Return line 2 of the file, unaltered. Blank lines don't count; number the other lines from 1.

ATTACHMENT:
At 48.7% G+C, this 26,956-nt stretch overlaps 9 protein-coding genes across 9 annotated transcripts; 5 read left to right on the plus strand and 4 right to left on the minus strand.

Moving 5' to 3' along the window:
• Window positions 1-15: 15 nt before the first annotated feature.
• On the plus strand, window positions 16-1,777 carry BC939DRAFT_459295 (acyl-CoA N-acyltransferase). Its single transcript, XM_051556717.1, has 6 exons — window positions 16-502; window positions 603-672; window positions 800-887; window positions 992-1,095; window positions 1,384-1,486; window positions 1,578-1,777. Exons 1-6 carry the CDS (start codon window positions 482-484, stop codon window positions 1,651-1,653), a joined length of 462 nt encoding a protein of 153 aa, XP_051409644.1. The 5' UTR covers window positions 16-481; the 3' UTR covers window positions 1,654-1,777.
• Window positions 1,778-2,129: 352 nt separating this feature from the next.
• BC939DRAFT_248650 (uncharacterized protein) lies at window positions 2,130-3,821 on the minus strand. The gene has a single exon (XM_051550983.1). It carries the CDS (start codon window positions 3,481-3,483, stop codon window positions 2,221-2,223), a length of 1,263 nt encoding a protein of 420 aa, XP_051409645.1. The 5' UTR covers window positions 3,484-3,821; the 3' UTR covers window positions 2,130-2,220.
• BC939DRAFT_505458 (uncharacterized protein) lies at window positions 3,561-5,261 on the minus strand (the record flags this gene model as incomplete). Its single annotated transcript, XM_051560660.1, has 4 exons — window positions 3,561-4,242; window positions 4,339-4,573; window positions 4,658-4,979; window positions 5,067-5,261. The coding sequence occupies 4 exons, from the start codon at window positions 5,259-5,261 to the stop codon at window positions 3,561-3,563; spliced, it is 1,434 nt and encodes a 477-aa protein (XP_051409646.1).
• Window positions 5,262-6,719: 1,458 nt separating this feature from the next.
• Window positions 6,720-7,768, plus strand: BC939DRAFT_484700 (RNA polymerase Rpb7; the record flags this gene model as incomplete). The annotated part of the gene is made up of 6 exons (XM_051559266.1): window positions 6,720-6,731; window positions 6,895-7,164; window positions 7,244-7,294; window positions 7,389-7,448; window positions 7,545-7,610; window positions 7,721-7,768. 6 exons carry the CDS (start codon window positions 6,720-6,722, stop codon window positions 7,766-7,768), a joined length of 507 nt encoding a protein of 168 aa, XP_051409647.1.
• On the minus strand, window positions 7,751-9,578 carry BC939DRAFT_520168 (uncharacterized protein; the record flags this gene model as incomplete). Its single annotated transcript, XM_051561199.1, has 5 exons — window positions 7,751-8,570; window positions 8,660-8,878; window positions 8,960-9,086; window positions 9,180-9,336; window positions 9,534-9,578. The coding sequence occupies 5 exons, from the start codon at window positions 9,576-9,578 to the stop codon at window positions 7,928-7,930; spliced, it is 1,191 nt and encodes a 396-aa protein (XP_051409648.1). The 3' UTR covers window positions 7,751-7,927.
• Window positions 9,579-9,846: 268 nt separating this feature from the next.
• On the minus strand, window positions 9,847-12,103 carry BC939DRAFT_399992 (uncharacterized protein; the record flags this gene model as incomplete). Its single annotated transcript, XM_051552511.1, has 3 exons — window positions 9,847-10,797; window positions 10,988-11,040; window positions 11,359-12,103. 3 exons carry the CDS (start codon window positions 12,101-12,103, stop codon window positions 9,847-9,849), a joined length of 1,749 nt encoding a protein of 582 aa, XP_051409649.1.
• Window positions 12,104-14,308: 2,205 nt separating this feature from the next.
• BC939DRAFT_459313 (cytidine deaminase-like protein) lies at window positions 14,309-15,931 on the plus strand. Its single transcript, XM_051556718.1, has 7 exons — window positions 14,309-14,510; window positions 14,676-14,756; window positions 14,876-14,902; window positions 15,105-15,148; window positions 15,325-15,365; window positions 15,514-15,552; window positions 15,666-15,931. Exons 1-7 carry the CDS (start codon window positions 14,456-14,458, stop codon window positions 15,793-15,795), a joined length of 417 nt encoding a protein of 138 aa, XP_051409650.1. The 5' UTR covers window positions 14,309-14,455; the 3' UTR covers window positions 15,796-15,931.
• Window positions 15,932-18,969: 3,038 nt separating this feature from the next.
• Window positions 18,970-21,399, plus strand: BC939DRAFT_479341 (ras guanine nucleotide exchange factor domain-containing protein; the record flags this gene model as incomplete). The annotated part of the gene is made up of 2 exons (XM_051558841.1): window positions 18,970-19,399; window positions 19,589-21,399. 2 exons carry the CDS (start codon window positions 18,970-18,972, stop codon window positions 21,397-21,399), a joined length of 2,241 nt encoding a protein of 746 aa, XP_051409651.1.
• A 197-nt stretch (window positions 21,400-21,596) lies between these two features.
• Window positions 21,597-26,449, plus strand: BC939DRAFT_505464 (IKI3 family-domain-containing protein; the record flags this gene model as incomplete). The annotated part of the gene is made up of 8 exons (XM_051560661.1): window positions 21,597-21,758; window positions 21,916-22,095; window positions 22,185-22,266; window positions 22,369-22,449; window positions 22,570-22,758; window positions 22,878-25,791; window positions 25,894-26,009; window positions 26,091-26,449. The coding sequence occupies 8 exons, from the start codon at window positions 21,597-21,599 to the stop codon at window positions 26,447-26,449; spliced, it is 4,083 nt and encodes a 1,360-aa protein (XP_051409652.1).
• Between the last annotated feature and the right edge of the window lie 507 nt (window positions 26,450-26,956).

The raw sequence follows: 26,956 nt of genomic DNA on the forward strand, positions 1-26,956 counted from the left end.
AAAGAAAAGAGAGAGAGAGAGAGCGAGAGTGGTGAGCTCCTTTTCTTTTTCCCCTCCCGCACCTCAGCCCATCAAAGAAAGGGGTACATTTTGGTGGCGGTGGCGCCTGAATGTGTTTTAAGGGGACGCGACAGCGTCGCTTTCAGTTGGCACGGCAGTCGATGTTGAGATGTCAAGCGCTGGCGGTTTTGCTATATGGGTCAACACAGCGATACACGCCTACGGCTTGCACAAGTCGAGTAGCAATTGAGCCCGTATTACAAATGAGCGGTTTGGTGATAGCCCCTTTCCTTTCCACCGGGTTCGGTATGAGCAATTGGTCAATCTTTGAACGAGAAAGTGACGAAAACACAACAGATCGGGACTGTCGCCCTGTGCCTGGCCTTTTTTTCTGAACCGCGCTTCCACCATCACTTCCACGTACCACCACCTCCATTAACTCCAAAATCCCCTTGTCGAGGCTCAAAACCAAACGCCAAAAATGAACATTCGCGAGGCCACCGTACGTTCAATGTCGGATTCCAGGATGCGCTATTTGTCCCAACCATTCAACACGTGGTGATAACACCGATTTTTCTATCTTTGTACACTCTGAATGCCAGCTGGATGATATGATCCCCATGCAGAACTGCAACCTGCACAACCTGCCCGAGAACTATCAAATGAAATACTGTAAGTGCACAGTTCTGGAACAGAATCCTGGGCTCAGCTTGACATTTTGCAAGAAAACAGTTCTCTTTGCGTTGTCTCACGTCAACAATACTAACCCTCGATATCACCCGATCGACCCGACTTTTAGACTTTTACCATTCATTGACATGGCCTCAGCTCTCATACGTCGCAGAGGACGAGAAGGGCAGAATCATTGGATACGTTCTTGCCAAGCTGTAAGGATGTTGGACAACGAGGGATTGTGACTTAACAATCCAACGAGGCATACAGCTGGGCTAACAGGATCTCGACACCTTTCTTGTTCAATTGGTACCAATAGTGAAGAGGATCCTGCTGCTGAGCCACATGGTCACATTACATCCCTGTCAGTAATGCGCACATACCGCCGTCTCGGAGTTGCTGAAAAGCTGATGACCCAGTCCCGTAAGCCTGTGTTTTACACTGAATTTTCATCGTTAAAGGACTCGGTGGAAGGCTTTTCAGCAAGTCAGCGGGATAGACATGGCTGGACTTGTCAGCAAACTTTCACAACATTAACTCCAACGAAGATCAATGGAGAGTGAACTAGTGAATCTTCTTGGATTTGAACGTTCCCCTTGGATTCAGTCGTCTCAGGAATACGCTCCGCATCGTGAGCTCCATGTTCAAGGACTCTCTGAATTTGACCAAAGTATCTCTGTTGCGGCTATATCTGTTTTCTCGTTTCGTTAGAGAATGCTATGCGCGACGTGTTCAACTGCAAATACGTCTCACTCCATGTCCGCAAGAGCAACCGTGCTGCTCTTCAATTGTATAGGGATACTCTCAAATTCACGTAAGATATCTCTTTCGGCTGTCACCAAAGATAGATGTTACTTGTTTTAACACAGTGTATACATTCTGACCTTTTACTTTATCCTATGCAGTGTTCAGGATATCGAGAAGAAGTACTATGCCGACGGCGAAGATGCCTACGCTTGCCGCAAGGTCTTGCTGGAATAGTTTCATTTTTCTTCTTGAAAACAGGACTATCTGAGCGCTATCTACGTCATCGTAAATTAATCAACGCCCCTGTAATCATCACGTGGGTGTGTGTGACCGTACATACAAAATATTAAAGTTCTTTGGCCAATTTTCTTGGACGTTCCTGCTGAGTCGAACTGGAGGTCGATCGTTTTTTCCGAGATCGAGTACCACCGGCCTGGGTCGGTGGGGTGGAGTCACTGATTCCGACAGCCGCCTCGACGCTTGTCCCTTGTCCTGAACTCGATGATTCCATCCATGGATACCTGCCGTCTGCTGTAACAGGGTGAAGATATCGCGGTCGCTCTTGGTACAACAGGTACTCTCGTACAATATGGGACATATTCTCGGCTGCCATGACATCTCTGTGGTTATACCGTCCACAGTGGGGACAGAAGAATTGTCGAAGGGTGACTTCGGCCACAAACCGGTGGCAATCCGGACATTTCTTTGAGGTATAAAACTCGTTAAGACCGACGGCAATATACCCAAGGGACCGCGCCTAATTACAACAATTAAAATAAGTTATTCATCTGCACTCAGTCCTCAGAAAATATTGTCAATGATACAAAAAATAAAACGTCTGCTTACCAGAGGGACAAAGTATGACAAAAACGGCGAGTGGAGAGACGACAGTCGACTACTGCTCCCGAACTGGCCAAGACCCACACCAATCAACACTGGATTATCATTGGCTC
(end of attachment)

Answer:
Moving 5' to 3' along the window: